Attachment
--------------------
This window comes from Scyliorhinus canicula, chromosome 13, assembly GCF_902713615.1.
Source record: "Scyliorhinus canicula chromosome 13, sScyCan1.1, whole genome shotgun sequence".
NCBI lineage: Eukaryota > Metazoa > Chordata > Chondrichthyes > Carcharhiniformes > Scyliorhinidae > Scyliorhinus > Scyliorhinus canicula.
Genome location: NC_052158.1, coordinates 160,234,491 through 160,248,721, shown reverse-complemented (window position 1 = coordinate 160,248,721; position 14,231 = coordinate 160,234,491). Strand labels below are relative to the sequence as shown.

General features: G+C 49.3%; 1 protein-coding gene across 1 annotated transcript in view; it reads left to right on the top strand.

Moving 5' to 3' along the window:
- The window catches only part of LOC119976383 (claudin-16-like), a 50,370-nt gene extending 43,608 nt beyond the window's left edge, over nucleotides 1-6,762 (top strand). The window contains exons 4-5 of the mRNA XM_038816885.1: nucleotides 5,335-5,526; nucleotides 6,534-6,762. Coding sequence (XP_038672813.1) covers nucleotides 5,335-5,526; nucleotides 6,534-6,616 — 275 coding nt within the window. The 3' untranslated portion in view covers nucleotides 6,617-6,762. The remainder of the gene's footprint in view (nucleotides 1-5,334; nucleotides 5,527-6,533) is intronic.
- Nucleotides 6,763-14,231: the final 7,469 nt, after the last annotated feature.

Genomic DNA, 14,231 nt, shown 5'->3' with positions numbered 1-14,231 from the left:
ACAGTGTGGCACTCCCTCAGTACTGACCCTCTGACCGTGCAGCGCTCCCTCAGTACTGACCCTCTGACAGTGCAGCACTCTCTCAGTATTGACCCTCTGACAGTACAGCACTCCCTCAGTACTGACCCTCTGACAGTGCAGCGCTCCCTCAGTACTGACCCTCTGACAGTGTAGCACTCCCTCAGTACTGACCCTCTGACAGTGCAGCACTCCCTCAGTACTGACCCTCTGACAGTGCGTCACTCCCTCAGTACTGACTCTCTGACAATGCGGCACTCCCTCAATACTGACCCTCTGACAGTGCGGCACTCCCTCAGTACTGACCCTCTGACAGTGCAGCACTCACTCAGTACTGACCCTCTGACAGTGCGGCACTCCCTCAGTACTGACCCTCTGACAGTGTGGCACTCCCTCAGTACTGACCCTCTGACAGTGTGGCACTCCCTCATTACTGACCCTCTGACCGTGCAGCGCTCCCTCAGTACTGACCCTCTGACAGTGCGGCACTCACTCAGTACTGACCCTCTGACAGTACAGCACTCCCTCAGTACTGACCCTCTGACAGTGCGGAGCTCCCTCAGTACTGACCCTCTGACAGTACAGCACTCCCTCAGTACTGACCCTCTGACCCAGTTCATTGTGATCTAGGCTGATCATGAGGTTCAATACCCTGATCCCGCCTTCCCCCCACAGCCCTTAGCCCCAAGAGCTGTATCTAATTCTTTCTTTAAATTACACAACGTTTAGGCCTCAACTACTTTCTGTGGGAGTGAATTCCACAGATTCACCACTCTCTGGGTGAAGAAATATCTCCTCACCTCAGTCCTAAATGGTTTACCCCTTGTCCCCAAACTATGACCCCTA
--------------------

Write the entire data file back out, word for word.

This window comes from Scyliorhinus canicula, chromosome 13, assembly GCF_902713615.1.
Source record: "Scyliorhinus canicula chromosome 13, sScyCan1.1, whole genome shotgun sequence".
NCBI lineage: Eukaryota > Metazoa > Chordata > Chondrichthyes > Carcharhiniformes > Scyliorhinidae > Scyliorhinus > Scyliorhinus canicula.
Genome location: NC_052158.1, coordinates 160,234,491 through 160,248,721, shown reverse-complemented (window position 1 = coordinate 160,248,721; position 14,231 = coordinate 160,234,491). Strand labels below are relative to the sequence as shown.

General features: G+C 49.3%; 1 protein-coding gene across 1 annotated transcript in view; it reads left to right on the top strand.

Moving 5' to 3' along the window:
- The window catches only part of LOC119976383 (claudin-16-like), a 50,370-nt gene extending 43,608 nt beyond the window's left edge, over nucleotides 1-6,762 (top strand). The window contains exons 4-5 of the mRNA XM_038816885.1: nucleotides 5,335-5,526; nucleotides 6,534-6,762. Coding sequence (XP_038672813.1) covers nucleotides 5,335-5,526; nucleotides 6,534-6,616 — 275 coding nt within the window. The 3' untranslated portion in view covers nucleotides 6,617-6,762. The remainder of the gene's footprint in view (nucleotides 1-5,334; nucleotides 5,527-6,533) is intronic.
- Nucleotides 6,763-14,231: the final 7,469 nt, after the last annotated feature.

Genomic DNA, 14,231 nt, shown 5'->3' with positions numbered 1-14,231 from the left:
ACAGTGTGGCACTCCCTCAGTACTGACCCTCTGACCGTGCAGCGCTCCCTCAGTACTGACCCTCTGACAGTGCAGCACTCTCTCAGTATTGACCCTCTGACAGTACAGCACTCCCTCAGTACTGACCCTCTGACAGTGCAGCGCTCCCTCAGTACTGACCCTCTGACAGTGTAGCACTCCCTCAGTACTGACCCTCTGACAGTGCAGCACTCCCTCAGTACTGACCCTCTGACAGTGCGTCACTCCCTCAGTACTGACTCTCTGACAATGCGGCACTCCCTCAATACTGACCCTCTGACAGTGCGGCACTCCCTCAGTACTGACCCTCTGACAGTGCAGCACTCACTCAGTACTGACCCTCTGACAGTGCGGCACTCCCTCAGTACTGACCCTCTGACAGTGTGGCACTCCCTCAGTACTGACCCTCTGACAGTGTGGCACTCCCTCATTACTGACCCTCTGACCGTGCAGCGCTCCCTCAGTACTGACCCTCTGACAGTGCGGCACTCACTCAGTACTGACCCTCTGACAGTACAGCACTCCCTCAGTACTGACCCTCTGACAGTGCGGAGCTCCCTCAGTACTGACCCTCTGACAGTACAGCACTCCCTCAGTACTGACCCTCTGACCCAGTTCATTGTGATCTAGGCTGATCATGAGGTTCAATACCCTGATCCCGCCTTCCCCCCACAGCCCTTAGCCCCAAGAGCTGTATCTAATTCTTTCTTTAAATTACACAACGTTTAGGCCTCAACTACTTTCTGTGGGAGTGAATTCCACAGATTCACCACTCTCTGGGTGAAGAAATATCTCCTCACCTCAGTCCTAAATGGTTTACCCCTTGTCCCCAAACTATGACCCCTA